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Brian S. Gillis ’07-’08 says he doesn’t think he’ll win the Undergraduate Council (UC) election. In fact, he’s not after votes—foremost, he wants his voice to be heard.
The likelihood of winning the election is “one in 100...to the second power,” Gillis says, echoing his statements from the UC debate. “I have a lot of crackpot ideas and hopefully one of them will actually stick.”
Gillis says his candidacy offers a platform to promote his blueprint for a restructured student government with more specialized branches and non-elected members.
“I’m going to be realistic—this election is really between Tom and Ryan,” he says, referring to the Hadfield-Goldenberg and Petersen-Sundquist tickets.
Gillis’ “UC Reform Act,” which is the basis of his election platform, calls for reducing what he sees as the bureaucratic parliamentary system of the UC.
“Currently we have a system where politicians and advocates have to be administrators and bureaucrats. This, among many other problems, is central to why our council-based system is unable to efficiently provide services to the student body,” says Gillis, a Government concentrator and UC representative for Cabot House.
Gillis’ proposed student government would include four branches: a College Events Board to organize social events, a Grants Board to handle its fiscal needs, the Undergraduate Council branch to lobby for student reform, and a Student Government Services (SGS) branch to contract out support for matters such as Web site management.
“The things the UC doesn’t want to do will finally get done in an efficient manner and the UC will be able to focus on what it’s good at: advocating student needs,” says Gillis of his plan for reform.
He explains that a student would head up each individual branch, and while the leader of UC branch would still be called “president,” all chiefs would serve under a chairman of the student government. Gillis also proposes that the Grants Board and SGS branches be composed of appointed—but not necessarily elected—students.
UC members, who tend to get bogged down with policy issues that affect students, don’t efficiently deal with logistical technicalities like finances and communications, he says.
Gillis says his campaign is focused on his proposed overhaul of the council and less on the candidates themselves.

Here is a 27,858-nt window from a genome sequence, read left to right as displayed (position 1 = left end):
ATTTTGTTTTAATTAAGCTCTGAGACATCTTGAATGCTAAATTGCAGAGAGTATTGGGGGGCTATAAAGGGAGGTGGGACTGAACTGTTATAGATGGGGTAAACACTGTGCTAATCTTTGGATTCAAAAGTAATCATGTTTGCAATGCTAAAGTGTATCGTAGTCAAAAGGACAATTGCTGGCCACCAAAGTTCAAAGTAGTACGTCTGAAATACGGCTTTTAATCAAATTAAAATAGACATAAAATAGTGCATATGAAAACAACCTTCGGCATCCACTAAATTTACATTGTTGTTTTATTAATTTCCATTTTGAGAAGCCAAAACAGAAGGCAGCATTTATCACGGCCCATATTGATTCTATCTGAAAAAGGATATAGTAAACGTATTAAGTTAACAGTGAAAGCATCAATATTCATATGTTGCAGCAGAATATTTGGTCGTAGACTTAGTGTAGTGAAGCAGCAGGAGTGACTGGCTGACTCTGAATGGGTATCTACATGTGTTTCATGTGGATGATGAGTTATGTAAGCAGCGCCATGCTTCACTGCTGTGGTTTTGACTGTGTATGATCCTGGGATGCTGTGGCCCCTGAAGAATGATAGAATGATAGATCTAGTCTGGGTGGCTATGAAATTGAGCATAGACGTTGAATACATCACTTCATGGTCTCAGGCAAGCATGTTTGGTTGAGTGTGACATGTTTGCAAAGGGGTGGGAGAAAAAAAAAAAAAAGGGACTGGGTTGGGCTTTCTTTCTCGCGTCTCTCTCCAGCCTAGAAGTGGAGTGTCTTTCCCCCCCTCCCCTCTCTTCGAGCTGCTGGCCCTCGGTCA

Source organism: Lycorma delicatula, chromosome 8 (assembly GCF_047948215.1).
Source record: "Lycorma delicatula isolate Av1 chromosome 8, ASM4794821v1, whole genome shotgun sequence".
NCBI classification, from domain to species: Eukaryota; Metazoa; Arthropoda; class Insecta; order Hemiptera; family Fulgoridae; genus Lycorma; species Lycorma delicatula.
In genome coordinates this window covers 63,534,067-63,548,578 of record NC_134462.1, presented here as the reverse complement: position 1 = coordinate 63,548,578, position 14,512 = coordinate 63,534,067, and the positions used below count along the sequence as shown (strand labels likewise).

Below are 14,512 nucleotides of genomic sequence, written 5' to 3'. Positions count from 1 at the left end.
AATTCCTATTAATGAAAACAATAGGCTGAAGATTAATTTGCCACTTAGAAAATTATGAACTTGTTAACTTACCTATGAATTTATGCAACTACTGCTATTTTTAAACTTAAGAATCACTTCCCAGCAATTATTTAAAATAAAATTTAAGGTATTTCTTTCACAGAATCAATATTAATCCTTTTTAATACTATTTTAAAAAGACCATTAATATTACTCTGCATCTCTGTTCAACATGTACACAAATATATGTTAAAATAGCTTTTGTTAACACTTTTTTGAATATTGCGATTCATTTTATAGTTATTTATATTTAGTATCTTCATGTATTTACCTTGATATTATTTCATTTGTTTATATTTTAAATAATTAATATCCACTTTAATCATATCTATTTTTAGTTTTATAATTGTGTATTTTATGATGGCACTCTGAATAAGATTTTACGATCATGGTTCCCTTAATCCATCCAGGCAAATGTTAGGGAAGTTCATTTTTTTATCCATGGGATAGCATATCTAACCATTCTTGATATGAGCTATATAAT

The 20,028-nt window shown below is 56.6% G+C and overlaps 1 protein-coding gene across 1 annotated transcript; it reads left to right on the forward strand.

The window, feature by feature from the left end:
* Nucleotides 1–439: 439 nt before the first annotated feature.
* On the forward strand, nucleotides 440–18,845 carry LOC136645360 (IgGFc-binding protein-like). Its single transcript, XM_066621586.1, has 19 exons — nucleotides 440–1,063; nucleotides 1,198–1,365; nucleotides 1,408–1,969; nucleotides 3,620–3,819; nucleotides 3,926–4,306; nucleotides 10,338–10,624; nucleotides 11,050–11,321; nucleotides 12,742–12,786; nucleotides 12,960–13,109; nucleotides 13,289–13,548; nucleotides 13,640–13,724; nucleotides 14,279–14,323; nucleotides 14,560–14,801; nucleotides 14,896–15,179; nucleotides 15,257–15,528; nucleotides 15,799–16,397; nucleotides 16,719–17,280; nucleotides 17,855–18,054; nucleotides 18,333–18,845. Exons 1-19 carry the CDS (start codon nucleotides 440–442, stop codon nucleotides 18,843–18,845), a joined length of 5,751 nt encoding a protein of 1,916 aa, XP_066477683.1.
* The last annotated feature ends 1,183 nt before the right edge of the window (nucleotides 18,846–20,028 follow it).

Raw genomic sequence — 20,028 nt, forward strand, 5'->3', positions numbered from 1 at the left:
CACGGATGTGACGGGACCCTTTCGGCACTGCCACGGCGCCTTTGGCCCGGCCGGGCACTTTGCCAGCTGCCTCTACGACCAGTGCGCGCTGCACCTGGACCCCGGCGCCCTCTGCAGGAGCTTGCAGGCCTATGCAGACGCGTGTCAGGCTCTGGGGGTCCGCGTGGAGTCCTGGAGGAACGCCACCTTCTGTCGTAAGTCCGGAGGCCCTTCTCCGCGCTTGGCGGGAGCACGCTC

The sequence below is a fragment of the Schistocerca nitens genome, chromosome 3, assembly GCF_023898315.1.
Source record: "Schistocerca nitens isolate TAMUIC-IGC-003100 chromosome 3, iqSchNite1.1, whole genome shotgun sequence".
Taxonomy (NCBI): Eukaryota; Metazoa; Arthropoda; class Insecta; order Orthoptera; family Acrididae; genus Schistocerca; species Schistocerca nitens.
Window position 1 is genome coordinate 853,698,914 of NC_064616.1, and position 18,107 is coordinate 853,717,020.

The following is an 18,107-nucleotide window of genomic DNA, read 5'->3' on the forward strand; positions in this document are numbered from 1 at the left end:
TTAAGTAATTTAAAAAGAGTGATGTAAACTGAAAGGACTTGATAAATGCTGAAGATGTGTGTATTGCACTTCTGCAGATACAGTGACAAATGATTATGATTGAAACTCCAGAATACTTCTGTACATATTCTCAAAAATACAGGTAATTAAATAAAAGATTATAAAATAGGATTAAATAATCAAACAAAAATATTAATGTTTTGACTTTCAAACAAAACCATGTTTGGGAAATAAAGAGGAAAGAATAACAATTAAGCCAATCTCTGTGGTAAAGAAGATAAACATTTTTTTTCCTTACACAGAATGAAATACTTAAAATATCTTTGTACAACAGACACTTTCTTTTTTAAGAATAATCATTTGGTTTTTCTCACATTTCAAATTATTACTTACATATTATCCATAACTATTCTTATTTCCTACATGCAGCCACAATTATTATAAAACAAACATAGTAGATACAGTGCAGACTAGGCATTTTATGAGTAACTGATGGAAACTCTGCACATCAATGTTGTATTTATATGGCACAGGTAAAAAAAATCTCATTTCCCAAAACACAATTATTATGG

THE PRESS-SHY VP
In a move he says is meant to emphasize a focus on UC overhaul, Gillis has served as the primary spokesman for the Gillis-Wimberley campaign. Vice presidential candidate Morgan C. Wimberley ’08 has declined invitations to appear in public.
In response to her no-show at her Crimson interview, Gillis responded that Wimberley had a “non-negotiable academic conflict.” However, Wimberley, who is the only female candidate, was also the only candidate absent from the Nov. 30 debate and has not attended any student group endorsement meetings.
“I was getting help with biology for my midterm,” Wimberley writes in an e-mail, “I ‘got permission’ from my superior running mate to go. Alas. Genes. They confuse me.”
Gillis says that Wimberley, who is also a Government concentrator and Cabot House resident, has supported his platform from the get-go.
“We decided to run together because we’re really good friends and I presented the idea to her and she was really excited about it,” he says.
“More than anything, Brian’s idea to change the UC into a Harvard Student Government is exciting because it brings student governing closer to every Harvard student,” Wimberley writes in a statement submitted to The Crimson.
HASTA LA VISTA, UC
Gillis’ interest in politics extends beyond the UC. He has dabbled in politics as a member of both the Harvard College Democrats and the Harvard Republican Club, and he also interned for Gov. Arnold Schwarzenegger (R-Calif.) the summer after his freshman year. The terminator even invited him into his “smoking tent,” according to Gillis.
His “Reform Act” was inspired by Government 1521, “Bureaucratic Politics: Government, Economic, Social and Military Organizations”—and he says his proposed paper idea for the course examines the history of UC bureaucracy. Gillis has also studied the student government systems of the University of Pennsylvania, Yale, and Princeton, which have influenced his proposals.
Wimberley adds that their platform of structural changes has deeper implications.
“We are not only about physical reform, we are about what all the other candidates are ‘about,’ too,” she writes. “We just want the UC to be able to get there faster, better—with time, money, and essay-writing, problem-set-pounding, Harvard-life-loving energy to spare.”
IN THEIR OWN WORDS: Click here for the Gillis campaign video on HRTV.
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